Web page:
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 Post subject: Thinking in Eng-Rish :)
PostPosted: Sun 26 May 2019 7:46 pm 
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Joined: Sun 26 May 2019 6:52 pm
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Location: North of Toronto, Canada
Hi Everyone

This is my first post here. My Dad is from county Claire. I haven't been to Ireland since I was 12, I am 43 now. I live in Canada with my wife and two kids. My wife is from the Philippines.

I would like to speak some Irish with my Dad. I actually find the word order in Irish pretty natural, it is the same as in Tagalog.

Irish seems to use inflection to mark /nominative/genitive/dative cases. Tagalog has the same or there is a particle that marks it as so.

People say that you need to "think" in the target language. That is all well and good but assuming you are an English speaker, I think you have to rearrange English a bit at first and start trying to think in mixture of the two as an intermediate step.

Could you help me, I am trying to form a list of mismatches between the two. Could you correct me if I am wrong, or tell me where I can expand on these. I understand that I have left out all of the inflection.

Here are some English to "Eng-Rish" sentences:

I have a car-> car to me.
I am tall -> is(permanent) me tall.
I am tired -> is(transient) tired me.
I bought an egg-> bought I egg. ( no indefinite article)
are you tired? -> are tired (particle a/ata) you?
The nice dog-> the dog (particle go) nice.
I am not good-> not I (particle go) good
Sean's house -> house Sean(Genitive case)
son of Bill -> son Bill(genitive case)

Do you know where I might find more of this sort of thing or is there a different way to go about this?
Thanks for reading-Pat


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PostPosted: Sun 26 May 2019 11:32 pm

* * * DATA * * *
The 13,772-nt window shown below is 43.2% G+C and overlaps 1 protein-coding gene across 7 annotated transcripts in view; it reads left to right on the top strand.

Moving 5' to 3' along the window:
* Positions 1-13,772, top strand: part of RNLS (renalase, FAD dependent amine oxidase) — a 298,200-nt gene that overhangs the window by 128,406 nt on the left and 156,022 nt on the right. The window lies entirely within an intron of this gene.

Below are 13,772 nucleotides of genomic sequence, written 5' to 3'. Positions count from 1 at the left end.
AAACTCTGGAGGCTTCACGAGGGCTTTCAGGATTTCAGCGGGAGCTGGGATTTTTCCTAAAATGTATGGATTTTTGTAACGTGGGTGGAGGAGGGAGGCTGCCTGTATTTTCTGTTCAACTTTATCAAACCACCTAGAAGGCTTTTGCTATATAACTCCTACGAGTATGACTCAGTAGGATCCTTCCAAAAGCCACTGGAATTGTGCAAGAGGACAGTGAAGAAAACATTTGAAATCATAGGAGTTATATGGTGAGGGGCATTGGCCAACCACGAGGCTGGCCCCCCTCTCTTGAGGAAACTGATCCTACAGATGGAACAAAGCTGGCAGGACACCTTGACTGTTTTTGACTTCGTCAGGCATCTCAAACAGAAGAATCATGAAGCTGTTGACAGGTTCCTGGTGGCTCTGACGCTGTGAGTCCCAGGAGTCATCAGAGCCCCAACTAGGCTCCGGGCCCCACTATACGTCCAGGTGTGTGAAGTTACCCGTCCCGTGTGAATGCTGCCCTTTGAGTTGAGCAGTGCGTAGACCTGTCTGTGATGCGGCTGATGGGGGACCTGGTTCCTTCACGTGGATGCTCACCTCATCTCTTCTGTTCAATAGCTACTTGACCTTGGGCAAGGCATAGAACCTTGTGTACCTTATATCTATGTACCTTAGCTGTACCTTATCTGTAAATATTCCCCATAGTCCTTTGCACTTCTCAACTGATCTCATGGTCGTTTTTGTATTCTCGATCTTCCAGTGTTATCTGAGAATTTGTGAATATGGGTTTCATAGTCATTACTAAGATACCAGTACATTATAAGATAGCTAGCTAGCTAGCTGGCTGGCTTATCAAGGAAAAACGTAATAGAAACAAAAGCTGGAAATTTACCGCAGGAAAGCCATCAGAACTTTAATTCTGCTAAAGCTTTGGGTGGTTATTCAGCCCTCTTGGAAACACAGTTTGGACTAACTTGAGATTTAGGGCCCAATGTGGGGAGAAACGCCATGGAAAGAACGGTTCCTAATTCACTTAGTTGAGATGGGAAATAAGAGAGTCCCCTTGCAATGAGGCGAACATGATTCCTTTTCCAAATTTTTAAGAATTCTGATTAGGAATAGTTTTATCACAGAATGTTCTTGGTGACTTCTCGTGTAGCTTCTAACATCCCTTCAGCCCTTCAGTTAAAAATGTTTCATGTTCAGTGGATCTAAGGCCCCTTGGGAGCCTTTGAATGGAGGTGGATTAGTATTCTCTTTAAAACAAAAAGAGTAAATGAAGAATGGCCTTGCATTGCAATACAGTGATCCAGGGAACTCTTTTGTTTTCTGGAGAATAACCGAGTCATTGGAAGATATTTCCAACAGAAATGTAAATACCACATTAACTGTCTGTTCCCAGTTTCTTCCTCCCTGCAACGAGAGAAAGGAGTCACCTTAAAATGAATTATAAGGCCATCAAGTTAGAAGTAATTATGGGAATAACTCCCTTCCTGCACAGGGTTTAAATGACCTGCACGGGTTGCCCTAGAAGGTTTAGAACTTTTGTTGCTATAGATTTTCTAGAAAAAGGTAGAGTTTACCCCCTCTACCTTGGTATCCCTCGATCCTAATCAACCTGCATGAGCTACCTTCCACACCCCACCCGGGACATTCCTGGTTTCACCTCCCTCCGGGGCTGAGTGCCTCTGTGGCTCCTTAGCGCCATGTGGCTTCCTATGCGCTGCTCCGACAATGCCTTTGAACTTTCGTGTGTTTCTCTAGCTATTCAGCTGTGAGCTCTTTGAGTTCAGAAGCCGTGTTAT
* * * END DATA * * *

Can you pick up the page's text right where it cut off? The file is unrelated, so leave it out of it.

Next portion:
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Joined: Tue 26 Feb 2019 2:15 pm
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Hi Pat, I've lived in Clare a few years now myself! Though I'm a Limerick man really.

I've never heard of this method you are using... But it's interesting. So what you are doing is translating to Irish, and then back into English but in a very literal Irish way vocab and word order wise?


I have a car = Tá carr agam = Is car at me / car at me

I am tired = tá tuirseach orm = tiredness on me


Am I understanding that correctly?


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PostPosted: Mon 27 May 2019 12:20 am 
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Joined: Sun 26 May 2019 6:52 pm
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Location: North of Toronto, Canada
Hi Oisin

Thanks for responding to my post.

Yes :)

So I am not fluent in Tagalog or any other Philippine language but I have tried very hard to learn and I am hoping to avoid falling into the same pitfalls I had with Tagalog(and similar languages) when trying to learn Irish.

The resources to learn these Philippine languages are terrible(Irish has much more) but one of the things that has really been hard for me is that there is no documentation to help overcome the large mismatch between English and Tagalog even with word order corrected for and often the books don't even cover the word order differences and such.